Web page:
So...let's see how this works...I'll start with using some of the more amusing items from Dredmore and depending on how long this takes I may do more at a later date.

    Tuesday, September 6, 2011

    Improving The World's Largest Dungeon: Region A Completed

    Be warned, this is a looong post. It's the entirety of Region A other than the first few rooms I covered in the last post. Watch as I start attempting to be detached and profession. Marvel as my composure crumbles beneath the swarm of repetitive monsters and I go gradually mad. Witness the might of the Darkmantle King of room A91

    Improving The World's Largest Dungeon: Region A

      Being the first region in the dungeon this is the biggest hurdles for groups trying to tackle the WLD. It's going to determine if any of the players are willing to take on the rest of this behemoth. Unfortunately it's also full of flaws and this region is probably the biggest reason why most attempts at tackling the WLD seem to peter off before they get anywhere.

    "MAP ZERO"

    Before tackling Region A I'll take a brief look at Map Zero. 

      So, here we have the corpse of a dead titan who once guarded the entrance to the dungeon. It's hardly essentially but personally I would suggest removing it. First and foremost it's a distraction. You've got an unexplained giant corpse, a gigantic magical halberd and suit of armor and 500 pounds of notes and doodles. If my players stumbled across this they'd probably waste half a session trying to unravel the mystery and purpose of this odd corpse. 
      The biggest problem with this encounter is that there is simply no point to this encounter. The players have no chance to learn why the titan is here (the notes are not detailed, apparently it never occurred to the writers that the players might have access to the Comprehend Language spell) or what happened to him (the Word of God is that he died of old age, which seems ridiculous for a titan even more so since he apparently took no steps to get a replacement). It provides no hint to what waits for them in the dungeon, no clue as to the plot. When taking on the WLD it's important to build up momentum to plow your way through and this certainly isn't going to help.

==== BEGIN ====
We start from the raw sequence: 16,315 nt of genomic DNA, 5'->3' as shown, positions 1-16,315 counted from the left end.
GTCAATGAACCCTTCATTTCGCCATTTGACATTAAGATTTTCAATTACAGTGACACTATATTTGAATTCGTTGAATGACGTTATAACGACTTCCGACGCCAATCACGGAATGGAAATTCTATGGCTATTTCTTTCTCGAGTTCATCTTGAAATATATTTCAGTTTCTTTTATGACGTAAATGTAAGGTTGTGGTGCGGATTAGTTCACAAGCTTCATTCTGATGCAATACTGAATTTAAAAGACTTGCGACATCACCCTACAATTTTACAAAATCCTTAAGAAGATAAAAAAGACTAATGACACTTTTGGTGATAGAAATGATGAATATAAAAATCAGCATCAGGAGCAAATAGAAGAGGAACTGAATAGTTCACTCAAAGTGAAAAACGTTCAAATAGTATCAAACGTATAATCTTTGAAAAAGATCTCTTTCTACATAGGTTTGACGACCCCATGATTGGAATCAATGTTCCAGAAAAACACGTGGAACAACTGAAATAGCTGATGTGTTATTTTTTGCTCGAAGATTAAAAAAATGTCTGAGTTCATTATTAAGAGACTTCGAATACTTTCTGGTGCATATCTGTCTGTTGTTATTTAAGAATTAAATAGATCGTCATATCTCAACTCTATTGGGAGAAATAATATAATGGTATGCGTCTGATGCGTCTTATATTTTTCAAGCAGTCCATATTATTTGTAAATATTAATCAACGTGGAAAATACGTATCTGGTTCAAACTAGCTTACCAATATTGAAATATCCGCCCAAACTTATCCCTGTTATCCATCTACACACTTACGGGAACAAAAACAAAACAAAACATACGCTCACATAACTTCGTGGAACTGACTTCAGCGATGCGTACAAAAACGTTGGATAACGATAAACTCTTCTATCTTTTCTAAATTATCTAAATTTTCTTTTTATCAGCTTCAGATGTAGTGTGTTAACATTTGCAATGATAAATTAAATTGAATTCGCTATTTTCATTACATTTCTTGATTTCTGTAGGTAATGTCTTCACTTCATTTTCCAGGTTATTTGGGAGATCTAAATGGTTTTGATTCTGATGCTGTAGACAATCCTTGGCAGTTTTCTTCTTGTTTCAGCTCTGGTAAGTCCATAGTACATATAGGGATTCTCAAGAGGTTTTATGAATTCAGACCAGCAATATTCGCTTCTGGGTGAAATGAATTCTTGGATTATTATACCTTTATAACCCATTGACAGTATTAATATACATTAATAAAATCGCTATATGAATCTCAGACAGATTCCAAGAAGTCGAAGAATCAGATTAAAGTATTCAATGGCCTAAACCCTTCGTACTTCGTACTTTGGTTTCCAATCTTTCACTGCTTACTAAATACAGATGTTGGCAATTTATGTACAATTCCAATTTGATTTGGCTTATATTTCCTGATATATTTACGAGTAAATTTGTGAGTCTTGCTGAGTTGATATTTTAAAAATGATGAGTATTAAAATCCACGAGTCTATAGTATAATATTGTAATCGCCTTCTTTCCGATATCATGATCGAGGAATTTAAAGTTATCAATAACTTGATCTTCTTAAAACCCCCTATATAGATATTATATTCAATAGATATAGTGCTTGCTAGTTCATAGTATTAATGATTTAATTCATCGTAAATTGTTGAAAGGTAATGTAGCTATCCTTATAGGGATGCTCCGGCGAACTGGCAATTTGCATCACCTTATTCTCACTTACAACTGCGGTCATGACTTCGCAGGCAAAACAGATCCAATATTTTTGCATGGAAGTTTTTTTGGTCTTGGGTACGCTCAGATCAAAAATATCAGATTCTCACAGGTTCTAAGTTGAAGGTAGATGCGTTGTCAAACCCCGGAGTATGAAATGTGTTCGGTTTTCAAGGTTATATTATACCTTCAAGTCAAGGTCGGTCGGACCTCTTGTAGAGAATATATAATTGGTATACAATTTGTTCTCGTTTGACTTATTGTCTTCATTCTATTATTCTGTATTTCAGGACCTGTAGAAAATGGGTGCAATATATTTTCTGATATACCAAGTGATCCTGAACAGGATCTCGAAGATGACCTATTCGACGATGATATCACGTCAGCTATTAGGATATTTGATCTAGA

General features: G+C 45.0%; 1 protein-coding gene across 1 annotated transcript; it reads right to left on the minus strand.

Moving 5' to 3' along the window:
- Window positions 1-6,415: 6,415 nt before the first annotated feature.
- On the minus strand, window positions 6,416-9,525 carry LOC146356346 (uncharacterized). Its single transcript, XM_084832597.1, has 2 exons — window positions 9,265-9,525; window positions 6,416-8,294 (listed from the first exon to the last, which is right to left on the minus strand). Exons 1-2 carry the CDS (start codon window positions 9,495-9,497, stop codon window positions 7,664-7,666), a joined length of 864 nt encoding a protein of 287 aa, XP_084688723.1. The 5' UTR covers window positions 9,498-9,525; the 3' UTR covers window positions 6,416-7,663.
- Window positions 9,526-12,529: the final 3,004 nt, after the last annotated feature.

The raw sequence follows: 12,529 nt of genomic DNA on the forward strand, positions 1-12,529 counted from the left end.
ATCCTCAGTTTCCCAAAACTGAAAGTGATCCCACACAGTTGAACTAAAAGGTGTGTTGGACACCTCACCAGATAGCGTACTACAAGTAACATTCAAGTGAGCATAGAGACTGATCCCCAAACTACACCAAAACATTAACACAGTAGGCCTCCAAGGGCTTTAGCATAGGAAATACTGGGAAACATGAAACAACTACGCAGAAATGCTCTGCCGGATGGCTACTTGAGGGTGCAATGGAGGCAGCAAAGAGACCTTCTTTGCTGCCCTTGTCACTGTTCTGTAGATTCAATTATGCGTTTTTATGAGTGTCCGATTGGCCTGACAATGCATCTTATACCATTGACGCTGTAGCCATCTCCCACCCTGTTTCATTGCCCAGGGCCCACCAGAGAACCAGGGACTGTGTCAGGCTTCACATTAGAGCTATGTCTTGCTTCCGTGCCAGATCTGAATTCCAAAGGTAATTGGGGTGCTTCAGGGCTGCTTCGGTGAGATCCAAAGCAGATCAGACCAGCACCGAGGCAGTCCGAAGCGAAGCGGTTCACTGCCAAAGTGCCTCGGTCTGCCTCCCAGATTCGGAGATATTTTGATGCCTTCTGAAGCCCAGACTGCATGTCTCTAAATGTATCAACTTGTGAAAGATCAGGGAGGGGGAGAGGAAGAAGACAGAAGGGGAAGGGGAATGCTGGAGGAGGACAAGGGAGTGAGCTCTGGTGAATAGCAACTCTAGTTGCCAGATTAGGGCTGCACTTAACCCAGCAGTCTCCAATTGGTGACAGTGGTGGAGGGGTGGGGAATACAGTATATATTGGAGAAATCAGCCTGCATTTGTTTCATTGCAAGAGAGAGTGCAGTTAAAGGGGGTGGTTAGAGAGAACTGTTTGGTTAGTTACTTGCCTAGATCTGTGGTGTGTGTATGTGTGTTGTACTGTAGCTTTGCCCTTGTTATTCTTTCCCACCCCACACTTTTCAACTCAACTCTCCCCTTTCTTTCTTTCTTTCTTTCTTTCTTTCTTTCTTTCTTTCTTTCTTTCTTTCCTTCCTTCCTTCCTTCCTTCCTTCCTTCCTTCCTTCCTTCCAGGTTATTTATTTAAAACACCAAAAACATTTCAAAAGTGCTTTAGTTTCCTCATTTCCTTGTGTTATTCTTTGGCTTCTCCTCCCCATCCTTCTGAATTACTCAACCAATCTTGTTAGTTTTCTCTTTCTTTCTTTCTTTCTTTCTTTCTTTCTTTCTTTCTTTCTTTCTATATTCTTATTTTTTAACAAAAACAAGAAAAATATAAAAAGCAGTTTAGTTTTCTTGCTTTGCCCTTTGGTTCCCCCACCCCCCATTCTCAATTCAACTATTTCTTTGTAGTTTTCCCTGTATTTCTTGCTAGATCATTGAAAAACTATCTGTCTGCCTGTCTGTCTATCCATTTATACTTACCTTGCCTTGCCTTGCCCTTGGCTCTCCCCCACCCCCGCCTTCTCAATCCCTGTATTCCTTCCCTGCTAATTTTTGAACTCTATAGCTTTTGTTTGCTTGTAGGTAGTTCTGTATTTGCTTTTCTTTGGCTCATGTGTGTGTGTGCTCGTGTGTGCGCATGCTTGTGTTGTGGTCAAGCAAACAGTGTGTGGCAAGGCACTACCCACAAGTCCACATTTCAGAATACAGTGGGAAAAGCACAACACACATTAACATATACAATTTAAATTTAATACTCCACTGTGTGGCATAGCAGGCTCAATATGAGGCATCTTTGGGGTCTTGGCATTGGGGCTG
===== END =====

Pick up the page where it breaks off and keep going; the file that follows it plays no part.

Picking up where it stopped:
This is just a mild niggle but since I'm here I'll go ahead and say that it'll probably be better to avoid the "ominously-pitch-black-door" approach in A1. Simply have the players pass across the barrier around the dungeon at some point in the tunnels. It doesn't matter when but if the players attempt to turn around and leave the dungeon they find that there's an invisible barrier blocking them. 
      Again, the main reason is to build momentum and avoid speed bumps. If your players find a door that opens into impenetrable black nothingness what do you really expect them to do? On top of that it just doesn't make any sense in the context of the dungeon. A1 was never the original entrance to the dungeon. It was just a random room in the far corner of the place. So why would the dungeon's magic barrier cover every other room but not this one? 

    Thursday, September 1, 2011

    This and that

    New update for Beyond Reality today. Those who like webcomics should check it out.

    Also, those who are fans of Adventure Time should know that they ran a promo using adventure time fanart from various sources on the web. NJ was one of the artists who got a piece of their fanart in the promo. If you're interested it's online here:

    All the art there is great but NJ's is at about 58 seconds, the one with the giant, scary jake.

    And just to pad out this random post here's a very weird doodle I discovered the other day:
    click for the full size.